SAI Nepal Perspectives on Civil Society Participation in Performance Audits
Author: Maheshwar Kaphle, Deputy Auditor General, Office of the Auditor General of Nepal
Background: Performance Audit and Civil Society Participation
Performance audit aims to improve accountability and transparency while constructively promoting effective and efficient governance through recommendations for future improvement. Performance audits, often conducted by Supreme Audit Institution (SAI), hold those with governance and oversight responsibilities accountable and aim to improve their performance by examining the efficiency of decisions of the legislature or executive and whether tax payers or citizens have received value for how the government has used public resources. These audits also provide useful information to the public, while serving as a basis for future learning and improvements from lessons learned. Elements of performance audits may overlap with other audit types. Combined audits can also incorporate various performance, compliance, and financial auditing aspects.
Although the functions of SAI and Civil Society Organizations (CSOs) are different in nature, the relationship between SAI and CSOs is necessary for quality audit management. In participatory audit, civil society stakeholders (civil society organizations, academic groups, community members, and the private sector) contributes to various parts of the audit process, including the planning, execution, reporting and follow up of audit. Civil society engagement strengthens the auditing process through improving:
- Partnership building: A strong partnership between SAIs and civil society stakeholders will help establish the terms of engagement through a consultative and collaborative approach.
- Capacity development: Civil society engagement improves the capacity of primary stakeholders to undertake participatory audits with greater effectiveness.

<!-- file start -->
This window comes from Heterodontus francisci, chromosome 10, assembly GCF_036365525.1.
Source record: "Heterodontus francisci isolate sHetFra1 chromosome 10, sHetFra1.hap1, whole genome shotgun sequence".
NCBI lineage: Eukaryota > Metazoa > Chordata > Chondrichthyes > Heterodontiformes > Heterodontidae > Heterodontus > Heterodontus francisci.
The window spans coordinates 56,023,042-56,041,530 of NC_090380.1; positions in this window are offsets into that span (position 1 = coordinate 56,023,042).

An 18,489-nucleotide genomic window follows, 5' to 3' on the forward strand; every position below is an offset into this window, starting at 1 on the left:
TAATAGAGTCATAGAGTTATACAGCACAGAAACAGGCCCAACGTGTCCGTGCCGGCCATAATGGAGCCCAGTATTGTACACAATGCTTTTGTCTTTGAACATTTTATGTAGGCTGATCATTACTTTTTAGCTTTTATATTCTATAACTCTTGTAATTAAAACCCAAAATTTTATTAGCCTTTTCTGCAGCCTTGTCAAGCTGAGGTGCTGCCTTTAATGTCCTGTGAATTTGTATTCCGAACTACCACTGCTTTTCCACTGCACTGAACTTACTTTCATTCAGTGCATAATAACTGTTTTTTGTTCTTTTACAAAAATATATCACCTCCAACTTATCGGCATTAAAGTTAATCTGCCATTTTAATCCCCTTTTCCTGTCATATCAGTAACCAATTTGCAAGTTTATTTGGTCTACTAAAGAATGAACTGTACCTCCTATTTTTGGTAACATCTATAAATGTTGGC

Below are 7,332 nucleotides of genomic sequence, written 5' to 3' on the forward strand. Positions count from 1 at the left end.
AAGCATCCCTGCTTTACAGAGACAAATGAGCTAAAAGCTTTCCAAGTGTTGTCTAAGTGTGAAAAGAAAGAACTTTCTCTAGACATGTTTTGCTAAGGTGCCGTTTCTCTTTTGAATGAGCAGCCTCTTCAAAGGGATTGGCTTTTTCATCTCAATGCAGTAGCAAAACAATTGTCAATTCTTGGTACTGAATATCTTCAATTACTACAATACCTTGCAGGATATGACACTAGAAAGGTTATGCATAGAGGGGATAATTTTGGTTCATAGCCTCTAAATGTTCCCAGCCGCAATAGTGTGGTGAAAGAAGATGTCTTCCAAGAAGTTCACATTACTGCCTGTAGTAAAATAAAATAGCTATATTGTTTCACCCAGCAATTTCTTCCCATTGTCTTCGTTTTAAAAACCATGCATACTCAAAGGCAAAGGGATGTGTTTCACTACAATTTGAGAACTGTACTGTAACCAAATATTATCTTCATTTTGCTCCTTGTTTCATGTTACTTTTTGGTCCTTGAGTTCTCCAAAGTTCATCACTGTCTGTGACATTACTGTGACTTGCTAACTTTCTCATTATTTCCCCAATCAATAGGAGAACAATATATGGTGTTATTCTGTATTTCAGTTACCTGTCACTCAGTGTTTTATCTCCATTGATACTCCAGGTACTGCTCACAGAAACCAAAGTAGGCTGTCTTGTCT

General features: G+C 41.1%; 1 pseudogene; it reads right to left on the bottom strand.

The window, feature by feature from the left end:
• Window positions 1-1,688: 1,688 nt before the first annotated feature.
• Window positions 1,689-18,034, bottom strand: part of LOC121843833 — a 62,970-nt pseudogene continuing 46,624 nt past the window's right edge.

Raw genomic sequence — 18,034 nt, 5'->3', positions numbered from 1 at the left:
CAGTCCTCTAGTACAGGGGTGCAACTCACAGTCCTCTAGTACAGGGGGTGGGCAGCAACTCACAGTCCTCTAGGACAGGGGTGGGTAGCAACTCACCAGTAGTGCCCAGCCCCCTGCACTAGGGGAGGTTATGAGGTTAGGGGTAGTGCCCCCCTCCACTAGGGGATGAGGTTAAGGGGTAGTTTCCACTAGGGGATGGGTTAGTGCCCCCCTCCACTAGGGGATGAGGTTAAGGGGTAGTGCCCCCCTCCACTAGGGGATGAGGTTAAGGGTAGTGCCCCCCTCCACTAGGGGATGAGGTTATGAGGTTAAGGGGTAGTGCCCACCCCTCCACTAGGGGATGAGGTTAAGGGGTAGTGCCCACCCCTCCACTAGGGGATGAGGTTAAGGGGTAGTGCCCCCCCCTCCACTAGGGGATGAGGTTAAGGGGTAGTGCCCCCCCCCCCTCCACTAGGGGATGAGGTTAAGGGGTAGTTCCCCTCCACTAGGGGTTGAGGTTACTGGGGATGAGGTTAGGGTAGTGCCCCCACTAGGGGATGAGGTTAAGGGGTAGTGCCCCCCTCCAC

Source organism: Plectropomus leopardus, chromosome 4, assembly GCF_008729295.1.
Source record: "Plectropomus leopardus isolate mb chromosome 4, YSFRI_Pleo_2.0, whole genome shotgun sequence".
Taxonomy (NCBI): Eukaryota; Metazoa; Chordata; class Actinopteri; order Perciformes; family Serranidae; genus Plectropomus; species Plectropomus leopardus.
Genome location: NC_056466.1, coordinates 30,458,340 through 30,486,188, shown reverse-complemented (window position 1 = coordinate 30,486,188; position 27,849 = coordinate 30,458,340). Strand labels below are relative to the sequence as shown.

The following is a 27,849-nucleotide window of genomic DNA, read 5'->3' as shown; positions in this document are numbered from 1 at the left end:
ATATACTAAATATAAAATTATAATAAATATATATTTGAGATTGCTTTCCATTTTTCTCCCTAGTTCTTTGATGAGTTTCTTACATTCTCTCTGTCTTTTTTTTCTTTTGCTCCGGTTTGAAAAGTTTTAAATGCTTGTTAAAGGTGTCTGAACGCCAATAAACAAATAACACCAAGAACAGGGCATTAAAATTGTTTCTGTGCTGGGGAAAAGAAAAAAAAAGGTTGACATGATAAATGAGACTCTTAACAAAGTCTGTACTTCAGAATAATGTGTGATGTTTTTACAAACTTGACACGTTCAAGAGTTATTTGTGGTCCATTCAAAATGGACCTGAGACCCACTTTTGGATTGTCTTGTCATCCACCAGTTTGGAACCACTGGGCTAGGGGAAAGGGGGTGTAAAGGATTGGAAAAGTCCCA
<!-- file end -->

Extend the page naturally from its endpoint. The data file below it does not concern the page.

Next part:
- Public communication: An integrated communication plan with support from internal and external CSOs stakeholders can be designed to create awareness of the program and audit.
- Knowledge sharing: CSOs usually work on the grassroots level, and thus, have more information about local situations and circumstances. Sharing this information with SAI will benefit a quality audit. The combination of SAI audit staff experiences and information on public resource uses from the grassroots level to CSOs enhances the quality audit.
Office of the Auditor General of Nepal (OAGN) and Citizen Participation Audit (CPA)
The Office of the Auditor General of Nepal (OAGN) approved the Citizen Participation Audit (CPA) procedure in 2016. This procedure incorporates civil society partners into the audit process to provide primary sources of data or sector specific information and expertise; to monitor local activities; to establish communication mechanisms, and; to support and enhance accountability. CSOs can also provide input to possible topics for performance audits and submit issues in the annual audit plan, as approved by the Auditor General. Engaging CSOs in the performance audit process is beneficial, as CSOs may have more information on public resource use as they are directly involved in monitoring and evaluation of program implementation at local level. CSOs may also help to disseminate the results of the audit, and can assist with continuous monitoring the implementation of audit recommendations.
The process of CSO engagement in performance audit is defined in the approved procedure. According the CPA Procedure, CSOs that can participate in the audit process are institutions registered as per the law that are not-profit oriented, are not politically affiliated, and have the goal of enhancing civic awareness. Locally registered CSOs will have participatory priority and there must not be conflict of interest vis-a-vis the project. CSOs are required to abide by OAGN’s audit Code of Conduct, core values, and principles, and must be willing to engage without remuneration.